DSA: French Presidency pitches compromise on dark patterns, minors, compensation

The EU's Digital Services Act is a legislative proposal to regulate online services and content. [Cristian Storto/Shutterstock]

Following the third political trilogue on the Digital Services Act (DSA) on Tuesday, the French Presidency prepared a compromise text on dark patterns, protection of minors and compensations, dated Wednesday (16 March).

At the high-level meeting earlier this week, virtually all controversial points were sent back to the technical level with the view of holding one more trilogue at the end of March. In preparation for the negotiations with the EU Parliament, the Presidency shared a compromise text with the other member states on dark patterns, protection of minors and compensations, seen by EURACTIV.

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Dark patterns

The European Parliament introduced a brand-new article specifically on dark patterns, techniques employed to manipulate the users into doing something against their will, for instance extorting consent to process their personal data.

The EU Council also included an article on dark patterns, but the definition there was largely limited to online marketplaces, for example tricking someone into making a purchase.

“Providers of online platforms shall not design, organise or operate their online interfaces which are necessary to comply with the obligations under this Regulation in a way that either purposefully or in effect deceives or manipulates recipients of the service, by subverting or impairing their autonomy, decision-making or choices,” reads the compromise text.

MEPs included a non-exhaustive list of actions that would be considered as dark patterns, such as repeatedly asking users’ consent for processing their personal data or making terminating a contract significantly more cumbersome than signing.

This list is not present in the Presidency’s proposal, which however anticipates a recital would be added. Moreover, the compromise text gives the Commission under advice from a board of national authorities the capacity to issue guidance on the application of these provisions to specific practices.

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The lawmakers representing the different political groups met on Wednesday (26 January) to iron down the political priorities in view of the first political trilogue of the Digital Services Act (DSA) that will take place on 31 January.

Protection of minors

The Presidency is proposing a new article on the online protection of minors. These measures would only apply to an online platform that is “primarily aimed at minors or is pre-dominantly used by them.”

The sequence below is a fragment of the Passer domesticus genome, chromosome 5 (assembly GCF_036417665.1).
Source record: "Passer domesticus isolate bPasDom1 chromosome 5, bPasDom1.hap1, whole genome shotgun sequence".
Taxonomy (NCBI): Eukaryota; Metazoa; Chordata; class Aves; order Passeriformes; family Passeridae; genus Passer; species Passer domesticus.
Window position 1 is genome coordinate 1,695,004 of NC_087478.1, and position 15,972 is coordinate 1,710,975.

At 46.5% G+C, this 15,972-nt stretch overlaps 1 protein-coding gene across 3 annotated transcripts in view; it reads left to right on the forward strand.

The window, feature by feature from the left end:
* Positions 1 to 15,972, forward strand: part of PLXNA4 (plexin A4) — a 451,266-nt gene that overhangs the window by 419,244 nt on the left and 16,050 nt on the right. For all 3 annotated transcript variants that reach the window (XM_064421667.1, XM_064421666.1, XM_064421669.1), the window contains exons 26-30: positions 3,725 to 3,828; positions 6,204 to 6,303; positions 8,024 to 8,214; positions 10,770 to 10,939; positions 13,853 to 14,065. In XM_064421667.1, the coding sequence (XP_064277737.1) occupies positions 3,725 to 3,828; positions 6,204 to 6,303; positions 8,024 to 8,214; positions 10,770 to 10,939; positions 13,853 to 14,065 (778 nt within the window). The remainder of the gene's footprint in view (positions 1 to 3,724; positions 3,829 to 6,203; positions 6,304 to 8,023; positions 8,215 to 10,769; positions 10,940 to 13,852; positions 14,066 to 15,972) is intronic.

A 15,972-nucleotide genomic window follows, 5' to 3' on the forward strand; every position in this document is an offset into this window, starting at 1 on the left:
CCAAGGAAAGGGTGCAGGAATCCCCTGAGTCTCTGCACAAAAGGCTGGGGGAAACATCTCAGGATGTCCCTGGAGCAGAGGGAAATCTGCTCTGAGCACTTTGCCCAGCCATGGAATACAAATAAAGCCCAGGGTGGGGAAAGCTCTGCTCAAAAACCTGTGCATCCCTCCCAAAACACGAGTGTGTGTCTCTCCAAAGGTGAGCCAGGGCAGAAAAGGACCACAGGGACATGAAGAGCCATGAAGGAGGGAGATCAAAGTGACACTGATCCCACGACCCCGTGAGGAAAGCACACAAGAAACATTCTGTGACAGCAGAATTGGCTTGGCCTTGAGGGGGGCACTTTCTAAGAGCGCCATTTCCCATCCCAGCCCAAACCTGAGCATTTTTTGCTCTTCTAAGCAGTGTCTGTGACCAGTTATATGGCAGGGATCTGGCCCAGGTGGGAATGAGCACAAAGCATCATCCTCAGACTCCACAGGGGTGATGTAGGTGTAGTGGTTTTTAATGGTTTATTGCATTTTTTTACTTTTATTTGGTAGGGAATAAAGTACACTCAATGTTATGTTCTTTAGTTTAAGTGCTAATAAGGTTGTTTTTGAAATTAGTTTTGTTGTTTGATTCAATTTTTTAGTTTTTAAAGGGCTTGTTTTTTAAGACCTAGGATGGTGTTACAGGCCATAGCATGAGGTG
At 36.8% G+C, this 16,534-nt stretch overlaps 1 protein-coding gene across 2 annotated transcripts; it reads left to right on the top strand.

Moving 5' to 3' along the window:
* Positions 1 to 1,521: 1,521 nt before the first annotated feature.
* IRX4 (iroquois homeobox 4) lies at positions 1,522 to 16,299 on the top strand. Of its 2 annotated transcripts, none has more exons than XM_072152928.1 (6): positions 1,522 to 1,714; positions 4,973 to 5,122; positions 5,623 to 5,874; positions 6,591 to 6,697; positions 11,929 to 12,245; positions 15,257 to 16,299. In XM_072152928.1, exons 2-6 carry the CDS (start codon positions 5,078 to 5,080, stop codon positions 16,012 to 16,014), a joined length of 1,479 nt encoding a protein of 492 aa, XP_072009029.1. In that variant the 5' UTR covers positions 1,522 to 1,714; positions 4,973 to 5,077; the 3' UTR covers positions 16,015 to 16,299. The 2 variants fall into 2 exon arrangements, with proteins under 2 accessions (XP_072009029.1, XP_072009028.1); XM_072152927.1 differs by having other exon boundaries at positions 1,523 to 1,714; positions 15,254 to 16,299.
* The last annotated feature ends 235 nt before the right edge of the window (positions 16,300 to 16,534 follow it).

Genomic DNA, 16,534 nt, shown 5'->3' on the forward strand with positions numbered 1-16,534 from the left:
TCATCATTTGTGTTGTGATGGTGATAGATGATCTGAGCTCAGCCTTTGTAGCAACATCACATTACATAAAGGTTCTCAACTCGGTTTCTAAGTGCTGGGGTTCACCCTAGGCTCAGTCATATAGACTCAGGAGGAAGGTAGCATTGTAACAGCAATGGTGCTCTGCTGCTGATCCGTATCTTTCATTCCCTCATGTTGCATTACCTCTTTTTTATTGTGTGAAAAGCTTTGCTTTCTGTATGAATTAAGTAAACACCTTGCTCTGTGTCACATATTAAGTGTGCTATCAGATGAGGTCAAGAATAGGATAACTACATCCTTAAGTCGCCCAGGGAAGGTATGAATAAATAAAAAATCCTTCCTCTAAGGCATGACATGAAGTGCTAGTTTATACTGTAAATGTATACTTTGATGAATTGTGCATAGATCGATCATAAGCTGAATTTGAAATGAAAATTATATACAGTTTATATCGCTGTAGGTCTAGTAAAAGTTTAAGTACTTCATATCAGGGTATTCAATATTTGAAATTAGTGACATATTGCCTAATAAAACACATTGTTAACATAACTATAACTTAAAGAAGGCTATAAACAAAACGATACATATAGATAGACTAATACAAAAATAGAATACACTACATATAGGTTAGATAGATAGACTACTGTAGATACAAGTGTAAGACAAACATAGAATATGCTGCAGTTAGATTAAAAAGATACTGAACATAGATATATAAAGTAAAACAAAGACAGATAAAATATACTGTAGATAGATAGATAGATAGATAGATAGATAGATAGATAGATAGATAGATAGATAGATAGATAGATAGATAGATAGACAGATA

In these cases, the platforms should put in place the measures proposed by MEPs, including a high level of privacy, safety and security by design.

Importantly, the text notes that these provisions “shall not oblige the provider of online platform to process additional information in order to assess the age of the recipient of the service.”

In this case, as well, the Commission in consultation with the board can provide platforms with guidance on how to apply these rules.

A recital is also due to clarify these provisions with examples on “age verification tools; parental control tools; tools aimed at helping minors to signal abuse or to obtain support; easy-to-find references to provider- independent advice, help and reporting options or age-appropriate default settings and pre-setting options.”

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The EU lawmakers introduced specific measures for the compensation for platform users in case of infringement, upon the initiative of consumer organisations.

However, the same consumer groups warned that the wording of the Parliament’s text might accidentally restrict the existing consumer protection, as it referred to the concept of direct damage or loss, which in many cases might be difficult to prove.

During the trilogue, the French Presidency showed openness in accepting the principle, although it was not clear what form the text would take. The Presidency’s compromise retakes the Parliament’s text in full, with the only modification of striking out the word ‘direct’, hereby acknowledging the concerns from consumer groups.

[Edited by Nathalie Weatherald]

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